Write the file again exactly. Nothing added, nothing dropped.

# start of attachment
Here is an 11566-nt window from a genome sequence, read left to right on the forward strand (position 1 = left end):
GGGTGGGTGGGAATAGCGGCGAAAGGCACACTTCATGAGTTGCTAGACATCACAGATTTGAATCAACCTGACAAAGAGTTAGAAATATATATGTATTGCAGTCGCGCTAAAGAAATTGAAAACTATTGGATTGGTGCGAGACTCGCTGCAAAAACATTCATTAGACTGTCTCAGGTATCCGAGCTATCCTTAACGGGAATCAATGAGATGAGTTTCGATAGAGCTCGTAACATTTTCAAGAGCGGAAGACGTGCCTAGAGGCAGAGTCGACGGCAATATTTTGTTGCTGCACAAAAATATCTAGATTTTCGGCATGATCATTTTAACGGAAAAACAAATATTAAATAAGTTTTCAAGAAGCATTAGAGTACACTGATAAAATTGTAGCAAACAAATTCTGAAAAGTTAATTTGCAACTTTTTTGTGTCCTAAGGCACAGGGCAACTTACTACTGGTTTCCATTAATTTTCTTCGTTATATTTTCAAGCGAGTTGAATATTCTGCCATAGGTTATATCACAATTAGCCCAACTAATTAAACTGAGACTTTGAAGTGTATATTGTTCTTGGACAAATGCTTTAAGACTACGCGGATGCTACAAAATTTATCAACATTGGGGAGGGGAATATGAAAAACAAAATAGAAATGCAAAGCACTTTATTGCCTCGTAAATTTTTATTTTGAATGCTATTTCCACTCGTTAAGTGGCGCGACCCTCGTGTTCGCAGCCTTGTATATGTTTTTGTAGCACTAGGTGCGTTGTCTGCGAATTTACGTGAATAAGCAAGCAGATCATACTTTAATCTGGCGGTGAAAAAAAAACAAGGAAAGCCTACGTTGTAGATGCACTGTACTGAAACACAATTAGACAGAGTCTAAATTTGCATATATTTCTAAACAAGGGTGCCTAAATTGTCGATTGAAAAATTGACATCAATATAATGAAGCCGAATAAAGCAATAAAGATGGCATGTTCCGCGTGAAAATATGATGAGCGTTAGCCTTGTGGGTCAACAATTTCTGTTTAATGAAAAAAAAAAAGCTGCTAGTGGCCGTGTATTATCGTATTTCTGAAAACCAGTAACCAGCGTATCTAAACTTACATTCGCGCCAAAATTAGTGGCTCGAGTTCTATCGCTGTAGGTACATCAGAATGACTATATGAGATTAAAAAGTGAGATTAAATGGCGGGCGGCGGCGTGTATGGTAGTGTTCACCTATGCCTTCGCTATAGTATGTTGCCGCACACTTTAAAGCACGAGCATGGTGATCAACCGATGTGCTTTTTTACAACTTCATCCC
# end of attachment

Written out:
Here is an 11566-nt window from a genome sequence, read left to right on the forward strand (position 1 = left end):
GGGTGGGTGGGAATAGCGGCGAAAGGCACACTTCATGAGTTGCTAGACATCACAGATTTGAATCAACCTGACAAAGAGTTAGAAATATATATGTATTGCAGTCGCGCTAAAGAAATTGAAAACTATTGGATTGGTGCGAGACTCGCTGCAAAAACATTCATTAGACTGTCTCAGGTATCCGAGCTATCCTTAACGGGAATCAATGAGATGAGTTTCGATAGAGCTCGTAACATTTTCAAGAGCGGAAGACGTGCCTAGAGGCAGAGTCGACGGCAATATTTTGTTGCTGCACAAAAATATCTAGATTTTCGGCATGATCATTTTAACGGAAAAACAAATATTAAATAAGTTTTCAAGAAGCATTAGAGTACACTGATAAAATTGTAGCAAACAAATTCTGAAAAGTTAATTTGCAACTTTTTTGTGTCCTAAGGCACAGGGCAACTTACTACTGGTTTCCATTAATTTTCTTCGTTATATTTTCAAGCGAGTTGAATATTCTGCCATAGGTTATATCACAATTAGCCCAACTAATTAAACTGAGACTTTGAAGTGTATATTGTTCTTGGACAAATGCTTTAAGACTACGCGGATGCTACAAAATTTATCAACATTGGGGAGGGGAATATGAAAAACAAAATAGAAATGCAAAGCACTTTATTGCCTCGTAAATTTTTATTTTGAATGCTATTTCCACTCGTTAAGTGGCGCGACCCTCGTGTTCGCAGCCTTGTATATGTTTTTGTAGCACTAGGTGCGTTGTCTGCGAATTTACGTGAATAAGCAAGCAGATCATACTTTAATCTGGCGGTGAAAAAAAAACAAGGAAAGCCTACGTTGTAGATGCACTGTACTGAAACACAATTAGACAGAGTCTAAATTTGCATATATTTCTAAACAAGGGTGCCTAAATTGTCGATTGAAAAATTGACATCAATATAATGAAGCCGAATAAAGCAATAAAGATGGCATGTTCCGCGTGAAAATATGATGAGCGTTAGCCTTGTGGGTCAACAATTTCTGTTTAATGAAAAAAAAAAAGCTGCTAGTGGCCGTGTATTATCGTATTTCTGAAAACCAGTAACCAGCGTATCTAAACTTACATTCGCGCCAAAATTAGTGGCTCGAGTTCTATCGCTGTAGGTACATCAGAATGACTATATGAGATTAAAAAGTGAGATTAAATGGCGGGCGGCGGCGTGTATGGTAGTGTTCACCTATGCCTTCGCTATAGTATGTTGCCGCACACTTTAAAGCACGAGCATGGTGATCAACCGATGTGCTTTTTTACAACTTCATCCC